‘Ireland deserve to be recognised as second best in the world’
New Zealand Herald and the English press react to Ireland’s record-crushing victory
New Zealand and England players after losing their winning records to Ireland. Photographs: Inpho
Ireland’s win over England on Sunday restored pride after a disappointing Six Nations campaign. A defeat, which would have seen the old enemy break the record for the most consecutive wins and secure back-to-back Grand Slam titles in Dublin, would have been the worst possible scenario.
In New Zealand there was plenty riding on the game too. Their 18-game winning run had already been equalled, and an increasingly confident England would not have been quiet about topping it.
After stopping Eddie Jones’ team in their tracks however, as they did against the All Blacks in Chicago - the New Zealand Herald think that it is Ireland who deserve to be seen as the second best in the world.
“What about those rankings?” writes Chris Rattue. “Schmidt’s Ireland deserve to be recognised as the second best team in the world, not England. Ireland play the game with verve and guile and it is they who have mounted the best challenge to the undisputed champs.
“England are still in a cave, and they will drag Jones into the recesses before he ever encourages them out into the light.”
And that’s not where the criticism of the English team stops. The New Zealand press have revelled in their defeat.
“Oh dear. Rugby revolution over. Back to square one for England, poor dears...
“I mean no disrespect to the England team, who can only play to their limited skill capacity. But the maelstrom of accolades for such a stilted team, considering the extent of New Zealand’s dominance for a long time and the rise of Ireland as classy challengers, has been insulting. The hoopla has been ridiculous.”
Over in England there was a mixed reaction to the result. Writing for the Daily Mail, head coach to the 2003 World Cup winning team Clive Woodward thinks that this is one of the best ever Irish teams.
“Huge congratulations to Ireland, who outplayed and in many ways schooled England. There is no hard luck story or controversy involved here. Not a hint.
“Eddie is the latest in quite a long line of modern-day England coaches who have been turned over in big matches in Ireland. It includes me, Andy Robinson, Brian Ashton and Martin Johnson. Dublin can be an incredibly difficult place to win.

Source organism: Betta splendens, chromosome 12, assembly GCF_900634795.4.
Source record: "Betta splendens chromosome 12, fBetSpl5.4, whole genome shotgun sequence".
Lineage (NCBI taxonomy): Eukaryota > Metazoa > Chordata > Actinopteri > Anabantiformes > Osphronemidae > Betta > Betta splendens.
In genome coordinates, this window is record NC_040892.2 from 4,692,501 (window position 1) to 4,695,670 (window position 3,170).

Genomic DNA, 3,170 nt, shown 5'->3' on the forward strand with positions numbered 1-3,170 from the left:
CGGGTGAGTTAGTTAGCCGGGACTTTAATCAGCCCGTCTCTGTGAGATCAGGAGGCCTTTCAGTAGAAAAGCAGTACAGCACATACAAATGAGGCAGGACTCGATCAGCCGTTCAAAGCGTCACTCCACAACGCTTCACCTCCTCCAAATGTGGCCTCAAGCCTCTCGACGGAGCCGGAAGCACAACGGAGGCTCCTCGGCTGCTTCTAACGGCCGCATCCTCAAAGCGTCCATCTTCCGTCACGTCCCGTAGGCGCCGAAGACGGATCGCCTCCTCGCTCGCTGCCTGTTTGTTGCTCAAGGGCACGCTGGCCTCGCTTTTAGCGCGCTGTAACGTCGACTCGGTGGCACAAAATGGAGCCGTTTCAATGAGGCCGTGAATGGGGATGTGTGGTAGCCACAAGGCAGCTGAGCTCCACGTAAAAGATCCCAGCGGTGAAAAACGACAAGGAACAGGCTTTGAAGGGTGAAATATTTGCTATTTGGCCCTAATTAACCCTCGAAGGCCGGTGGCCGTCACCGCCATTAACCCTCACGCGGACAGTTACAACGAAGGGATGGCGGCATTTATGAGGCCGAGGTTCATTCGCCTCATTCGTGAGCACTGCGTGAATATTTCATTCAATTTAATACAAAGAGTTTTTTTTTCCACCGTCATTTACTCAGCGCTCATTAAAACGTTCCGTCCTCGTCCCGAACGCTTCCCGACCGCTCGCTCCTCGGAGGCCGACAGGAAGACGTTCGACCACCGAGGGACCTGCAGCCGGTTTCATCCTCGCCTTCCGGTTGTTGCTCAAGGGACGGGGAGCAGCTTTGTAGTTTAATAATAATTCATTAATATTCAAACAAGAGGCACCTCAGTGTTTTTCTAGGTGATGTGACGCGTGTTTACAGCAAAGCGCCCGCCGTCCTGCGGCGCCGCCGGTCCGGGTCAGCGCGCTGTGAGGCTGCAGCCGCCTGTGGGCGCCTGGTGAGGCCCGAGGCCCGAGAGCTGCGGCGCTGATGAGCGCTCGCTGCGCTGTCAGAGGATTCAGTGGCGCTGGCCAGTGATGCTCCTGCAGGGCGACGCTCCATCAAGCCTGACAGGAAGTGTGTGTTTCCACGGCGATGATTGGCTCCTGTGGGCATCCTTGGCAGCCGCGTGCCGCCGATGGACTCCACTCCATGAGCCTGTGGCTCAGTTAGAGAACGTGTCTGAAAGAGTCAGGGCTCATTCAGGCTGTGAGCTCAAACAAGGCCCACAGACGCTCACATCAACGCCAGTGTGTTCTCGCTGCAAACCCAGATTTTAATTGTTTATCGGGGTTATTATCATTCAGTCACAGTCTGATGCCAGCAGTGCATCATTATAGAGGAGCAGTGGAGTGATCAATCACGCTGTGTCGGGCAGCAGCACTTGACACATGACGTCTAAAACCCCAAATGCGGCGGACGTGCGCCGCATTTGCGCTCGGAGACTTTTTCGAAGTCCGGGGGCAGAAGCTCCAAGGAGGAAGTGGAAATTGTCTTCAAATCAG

“This is a very good Ireland team, one of their best ever, who up until this point had not quite fired on all cylinders in this tournament. It was great to see the real Ireland and Warren Gatland will be delighted as well. The British and Irish Lions coach will be picking his touring squad for New Zealand from real strength next month.”
Woodward highlights the performance of Ireland’s Johnny Sexton, who showed remarkable character to steer the ship despite numerous late and high tackles coming in on him.
“Above all else it was brilliant to see Ireland fly half Johnny Sexton in such match-winning form. He ended any speculation about who starts at No 10 in New Zealand.”
In the same newspaper Paul Hayward writes that “however good England are - or becoming - no team can be expected to confront such zeal and simply squash it..
“St Patrick’s Festival is not usually associated with party wrecking, but the cavorting stopped the minute England began their quest for a record 19th win and back-to-back Grand Slams. To imagine such a feat on Dublin soil was anathema to Ireland, so they embarked on an 80-minute war against joy. They were magnificent in that mission.”
While Simon Burnton’s piece for the Guardian goes with the headline: “Bravo England on 18 in a row but Cyprus beat rats, kicks and punches for 24”.
A win in Dublin would have topped New Zealand’s record of 18 wins in a row, but he reminds us that they would still have been five behind “the mighty Mouflons”.